St. John-Jones tried to accurately estimate the true demographic impact of Turkish Cypriot emigration to Turkey between 1881 and 1931. He supposed that:

"[I]f the Turkish-Cypriot community had, like the Greek-Cypriots, increased by 101 per cent between 1881 and 1931, it would have totalled 91,300 in 1931 – 27,000 more than the number enumerated. Is it possible that so many Turkish-Cypriots emigrated in the fifty-year period? Taken together, the considerations just mentioned suggest that it probably was. From a base of 45,000 in 1881, emigration of anything like 27,000 persons seems huge, but after subtracting the known 5,000 of the 1920s, the balance represents an average annual outflow of some 500 – not enough, probably, to concern the community’s leaders, evoke official comment, or be documented in any way which survives today".[27]

According to Ali Suat Bilge, taking into consideration the mass migrations of 1878, the First World War, the 1920s early Turkish Republican era, and the Second World War, overall, a total of approximately 100,000 Turkish Cypriots had left the island for Turkey between 1878 and 1945.[28] By August 31, 1955, a statement by Turkey's Minister of State and Acting Foreign Minister, Fatin Rüştü Zorlu, at the London Conference on Cyprus, stated that:

Consequently, today [1955] as well, when we take into account the state of the population in Cyprus, it is not sufficient to say, for instance, that 100,000 Turks live there. One should rather say that 100,000 out of 24,000,000 Turks live there and that 300,000 Turkish Cypriots live in various parts of Turkey.[29]

By 2001 the TRNC Ministry of Foreign Affairs estimated that 500,000 Turkish Cypriots were living in Turkey.[30]

Greece

See also: Cretan Turks, Vallahades, Turks of the Dodecanese, Turks of Western Thrace, and Population exchange between Greece and Turkey

A Muslim family from Crete who settled in Smyrna (İzmir), 1923

The immigration of the Turks from Greece started in the early 1820s upon the establishment of an independent Greece in 1829. By the end of World War I approximately 800,000 Turks had immigrated to Turkey from Greece.[10] Then, in accordance with the 1923 Treaty of Lausanne, under the 1923 Convention Concerning the Exchange of Greek and Turkish Populations, Greece and Turkey agreed to the compulsory exchange of ethnic populations. The term "Mübadil" was used to refer specifically to this migration. Between 350,000 and 500,000 Muslim Turks emigrated from Greece to Turkey, and about 1.3 million Orthodox Christian "Greeks" from Turkey moved to Greece.[31] "Greek" and "Turkish" was defined by religion rather than linguistically or culturally.[32] According to Article 1 of the Convention "…There shall take place a compulsory exchange of Turkish nationals of the Greek Orthodox religion established in Turkish territory, and of Greek nationals of the Muslim religion established in Greek territory. These persons shall not return to live in Turkey or Greece without the authorization of the Turkish government or of the Greek government".[33]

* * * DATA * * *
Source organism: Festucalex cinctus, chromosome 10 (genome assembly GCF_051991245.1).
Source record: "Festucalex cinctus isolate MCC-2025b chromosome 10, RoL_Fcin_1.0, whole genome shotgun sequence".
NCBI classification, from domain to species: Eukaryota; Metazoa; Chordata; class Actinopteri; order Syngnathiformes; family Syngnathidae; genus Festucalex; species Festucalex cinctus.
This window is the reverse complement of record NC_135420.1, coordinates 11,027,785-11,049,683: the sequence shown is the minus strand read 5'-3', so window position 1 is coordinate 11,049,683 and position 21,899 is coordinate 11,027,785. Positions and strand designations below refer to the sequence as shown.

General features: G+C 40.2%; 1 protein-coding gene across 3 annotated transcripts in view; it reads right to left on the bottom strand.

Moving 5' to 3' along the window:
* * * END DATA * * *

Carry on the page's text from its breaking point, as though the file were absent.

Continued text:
An article published in The Times on December 5, 1923, stated that:

"…This transfer of populations is made especially difficult by the fact that few if any of the Turks in Greece desire to leave and most of them will resort to every possible expedient to avoid being sent away. A thousand Turks who voluntarily emigrated from Crete to Smyrna have sent several deputations to the Greek government asking to be allowed to return. Groups of Turks from all parts of Greece have submitted petitions for exemption. A few weeks ago, a group of Turks from Crete came to Athens with a request that they be baptized into the Greek church and thus be entitled to consideration as Greeks. The government however declined to permit this evasion."[34][full citation needed]

The only exclusions from the forced transfer were the Christians living in Constantinople (Istanbul) and the Western Thrace Turks.[32] The remaining Turks living in Greece have since continuously emigrated to Turkey, a process which has been facilitated by Article 19 of the Greek Nationality Law which the Greek state has used to deny re-entry of Turks who leave the country, even for temporary periods, and deprived them of their citizenship.[35] Since 1923, between 300,000 and 400,000 Turks of Western Thrace left the region, most of them went to Turkey.[36]

Romania

Once a Turkish exclave, the island of Ada Kaleh was flooded by the building of the Iron Gates dam in 1971, forcing its inhabitants to migrate to different parts of Romania as well as Turkey.

See also: Turks of Romania and Romanians in Turkey

Immigration from Romania to Anatolia dates back to the early 1800s when the Russian armies made advances into the region. During the Ottoman period, the greatest waves of immigration took place in 1826 when approximately 200,000 people arrived in Turkey and then in 1878–1880 with 90,000 arrivals.[10] Following the Republican period, an agreement made, on September 4, 1936, between Romania and Turkey allowed 70,000 Romanian Turks to leave the Dobruja region for Turkey.[37] By the 1960s, inhabitants living in the Turkish exclave of Ada Kaleh were forced to leave the island when it was destroyed in order to build the Iron Gate I Hydroelectric Power Station, which caused the extinction of the local community through the migration of all individuals to different parts of Romania and Turkey.[38]